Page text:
Activision is also a member of the Entertainment Software Assn., a trade group of the video game industry comprising the 31 top game publishers in the U.S. that has long lobbied the government against video game regulation. The organization contributed more than $48,000 to Newsom’s 2018 campaign for governor and, so far, $20,000 to his 2022 campaign. It also donated $50,000 against the recall.

Approximately $40,000 of Activision’s group dues were used for political contributions or expenditures during fiscal year 2020, Activision wrote in a political activities disclosure report.

Microsoft has been more active in California politics.

As a company, Microsoft donated more than $45,000 to Newsom’s 2018 and 2022 election campaigns, and an additional $15,000 through a political action committee. A member of its board of directors, Reid Hoffman, has donated over $57,000 to Newsom’s campaigns.

Proctor‘s and Wipper’s exits come less than two weeks after another government agency, the federal Equal Employment Opportunity Commission, settled its own, similar lawsuit against Activision for $18 million. The decision included a proviso that any employees who take a payout from the fund have to waive their claims to damages for sexual harassment, pregnancy discrimination, and related retaliation — claims also covered by the state-level DFEH suit.

The two agencies have been locked in a turf war over the case since last year. The DFEH strenuously objected to the EEOC’s federal settlement since it was filed, claiming it would hamper the state’s case. On the day the judge signed the consent decree, DFEH lawyer Jahan Sagafi reiterated the agency’s objections, claiming that “the EEOC never should have filed this case.”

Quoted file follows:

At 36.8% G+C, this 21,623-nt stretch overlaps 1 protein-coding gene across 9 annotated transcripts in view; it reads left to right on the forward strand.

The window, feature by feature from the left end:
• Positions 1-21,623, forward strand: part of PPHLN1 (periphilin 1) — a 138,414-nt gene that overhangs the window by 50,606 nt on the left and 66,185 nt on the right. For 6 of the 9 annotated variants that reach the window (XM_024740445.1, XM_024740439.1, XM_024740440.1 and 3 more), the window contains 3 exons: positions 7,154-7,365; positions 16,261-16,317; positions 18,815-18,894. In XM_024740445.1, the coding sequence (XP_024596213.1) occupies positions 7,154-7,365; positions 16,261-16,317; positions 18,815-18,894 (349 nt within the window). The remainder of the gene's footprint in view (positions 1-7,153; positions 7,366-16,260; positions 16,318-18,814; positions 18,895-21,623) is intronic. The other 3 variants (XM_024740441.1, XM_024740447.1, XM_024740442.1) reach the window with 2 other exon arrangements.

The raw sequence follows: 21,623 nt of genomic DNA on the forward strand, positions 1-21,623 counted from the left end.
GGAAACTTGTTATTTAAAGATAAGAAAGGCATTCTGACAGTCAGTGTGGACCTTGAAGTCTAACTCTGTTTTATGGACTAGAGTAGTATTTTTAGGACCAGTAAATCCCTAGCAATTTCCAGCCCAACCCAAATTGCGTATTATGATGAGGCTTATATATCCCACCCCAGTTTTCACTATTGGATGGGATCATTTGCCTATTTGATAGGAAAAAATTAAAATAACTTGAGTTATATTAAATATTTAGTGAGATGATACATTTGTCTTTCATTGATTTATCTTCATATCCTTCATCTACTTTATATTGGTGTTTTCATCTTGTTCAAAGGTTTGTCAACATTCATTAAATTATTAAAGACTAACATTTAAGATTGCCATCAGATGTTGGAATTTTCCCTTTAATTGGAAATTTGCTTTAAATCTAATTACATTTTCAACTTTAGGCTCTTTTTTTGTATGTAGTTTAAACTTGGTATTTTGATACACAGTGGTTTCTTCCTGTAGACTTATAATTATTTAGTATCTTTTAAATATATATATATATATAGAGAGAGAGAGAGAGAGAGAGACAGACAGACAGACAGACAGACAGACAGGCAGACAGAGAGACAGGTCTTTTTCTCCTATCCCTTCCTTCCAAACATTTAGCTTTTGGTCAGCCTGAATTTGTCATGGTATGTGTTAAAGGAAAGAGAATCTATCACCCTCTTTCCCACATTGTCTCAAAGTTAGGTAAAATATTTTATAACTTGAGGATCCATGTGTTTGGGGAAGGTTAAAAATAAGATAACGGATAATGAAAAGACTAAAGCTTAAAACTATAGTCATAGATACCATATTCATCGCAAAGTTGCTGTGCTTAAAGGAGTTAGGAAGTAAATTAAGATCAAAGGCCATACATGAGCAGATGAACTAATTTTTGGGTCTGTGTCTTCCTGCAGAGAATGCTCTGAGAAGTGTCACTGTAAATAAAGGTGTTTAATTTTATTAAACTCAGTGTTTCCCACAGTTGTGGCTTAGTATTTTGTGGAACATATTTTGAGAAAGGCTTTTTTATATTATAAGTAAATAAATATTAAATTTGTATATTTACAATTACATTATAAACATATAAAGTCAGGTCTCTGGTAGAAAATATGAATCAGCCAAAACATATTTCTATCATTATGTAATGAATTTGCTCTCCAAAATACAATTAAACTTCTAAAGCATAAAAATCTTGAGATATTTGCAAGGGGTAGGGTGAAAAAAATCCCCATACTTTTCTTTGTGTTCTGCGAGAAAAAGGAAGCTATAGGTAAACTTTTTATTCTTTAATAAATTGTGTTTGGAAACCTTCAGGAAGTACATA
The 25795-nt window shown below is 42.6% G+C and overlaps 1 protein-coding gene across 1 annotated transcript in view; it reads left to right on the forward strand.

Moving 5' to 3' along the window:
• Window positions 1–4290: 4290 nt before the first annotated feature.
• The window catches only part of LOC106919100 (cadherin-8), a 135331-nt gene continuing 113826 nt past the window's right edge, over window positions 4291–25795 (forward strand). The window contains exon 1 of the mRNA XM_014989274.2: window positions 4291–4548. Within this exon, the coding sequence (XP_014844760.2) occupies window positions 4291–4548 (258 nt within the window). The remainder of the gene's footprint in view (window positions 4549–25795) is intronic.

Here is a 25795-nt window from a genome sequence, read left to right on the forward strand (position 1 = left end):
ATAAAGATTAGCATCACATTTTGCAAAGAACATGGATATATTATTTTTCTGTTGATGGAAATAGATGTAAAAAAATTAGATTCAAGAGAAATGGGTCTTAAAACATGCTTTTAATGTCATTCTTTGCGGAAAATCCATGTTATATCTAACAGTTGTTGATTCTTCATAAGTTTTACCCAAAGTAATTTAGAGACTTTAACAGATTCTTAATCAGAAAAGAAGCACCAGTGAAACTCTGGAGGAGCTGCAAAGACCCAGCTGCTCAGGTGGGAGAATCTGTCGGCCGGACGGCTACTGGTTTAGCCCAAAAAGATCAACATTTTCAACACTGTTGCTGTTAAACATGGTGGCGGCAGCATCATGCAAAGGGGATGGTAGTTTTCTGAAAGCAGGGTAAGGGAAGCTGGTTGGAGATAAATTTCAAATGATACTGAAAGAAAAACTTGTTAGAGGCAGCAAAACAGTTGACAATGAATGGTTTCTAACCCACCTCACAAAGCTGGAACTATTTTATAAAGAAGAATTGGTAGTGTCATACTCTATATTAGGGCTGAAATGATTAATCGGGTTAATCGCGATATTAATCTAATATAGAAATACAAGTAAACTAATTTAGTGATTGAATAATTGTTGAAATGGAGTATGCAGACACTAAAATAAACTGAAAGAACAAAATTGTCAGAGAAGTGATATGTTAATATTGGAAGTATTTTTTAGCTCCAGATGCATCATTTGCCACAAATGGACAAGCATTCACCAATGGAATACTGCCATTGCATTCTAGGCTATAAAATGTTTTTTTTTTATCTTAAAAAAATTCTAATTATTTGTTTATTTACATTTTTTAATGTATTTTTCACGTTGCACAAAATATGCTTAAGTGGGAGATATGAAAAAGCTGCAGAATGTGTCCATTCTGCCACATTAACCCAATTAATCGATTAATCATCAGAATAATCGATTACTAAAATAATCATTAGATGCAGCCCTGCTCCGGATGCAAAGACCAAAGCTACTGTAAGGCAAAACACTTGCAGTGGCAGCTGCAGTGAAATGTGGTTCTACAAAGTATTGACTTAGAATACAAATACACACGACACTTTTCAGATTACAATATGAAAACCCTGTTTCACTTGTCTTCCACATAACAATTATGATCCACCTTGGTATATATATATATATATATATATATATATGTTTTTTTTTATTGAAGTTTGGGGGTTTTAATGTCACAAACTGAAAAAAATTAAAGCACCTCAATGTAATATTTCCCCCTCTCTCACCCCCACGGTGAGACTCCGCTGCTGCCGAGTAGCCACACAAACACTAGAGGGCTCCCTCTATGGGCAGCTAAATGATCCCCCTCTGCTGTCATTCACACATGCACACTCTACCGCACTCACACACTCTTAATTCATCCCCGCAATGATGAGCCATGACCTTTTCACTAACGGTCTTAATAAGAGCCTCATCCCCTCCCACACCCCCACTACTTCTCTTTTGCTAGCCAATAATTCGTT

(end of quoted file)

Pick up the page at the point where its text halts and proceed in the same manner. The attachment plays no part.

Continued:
The EEOC won the day, and got in some jabs against the California agency along the way. Last fall, as the DFEH was attempting to intervene in the federal case, the EEOC filed an objection alleging that two DFEH lawyers involved in the Activision case worked on the EEOC investigation before switching jobs — a conflict that could have run afoul of the State Bar of California’s rules of professional conduct. The judge denied the DFEH’s intervention on other grounds.

The two lawyers who allegedly moved from the EEOC to the DFEH went unnamed in the filings. Wipper worked at another Department of Labor agency, the Office of Federal Contract Compliance Programs, until she was appointed chief counsel at the DFEH in 2018. Proctor hasn’t worked for the EEOC in recent years.

A former deputy attorney general said the governor’s involvement in the Activision case is not particularly unusual and did not constitute interference.

The agency works in tandem with the governor and attorney general’s offices and must get approval for its lawsuits and legal actions, the former deputy attorney general noted.

What is unusual, this person said, is the dispute between DFEH and EEOC — two agencies that often collaborate on cases and view each other as “partners.” The former deputy attorney general speculated that the conflict may have spurred Newsom’s office to pay closer attention to DFEH’s handling of the case.

Kevin Kish, director of the DFEH, said the agency continues to pursue its legacy of litigating “groundbreaking” civil rights cases with the “full support” of Newsom’s administration.

“Our cases will move forward based on the facts, the law, and our commitment to our mission to protect the civil rights of all Californians,” he said in a statement.

Times staff writer Phil Willon contributed to this report.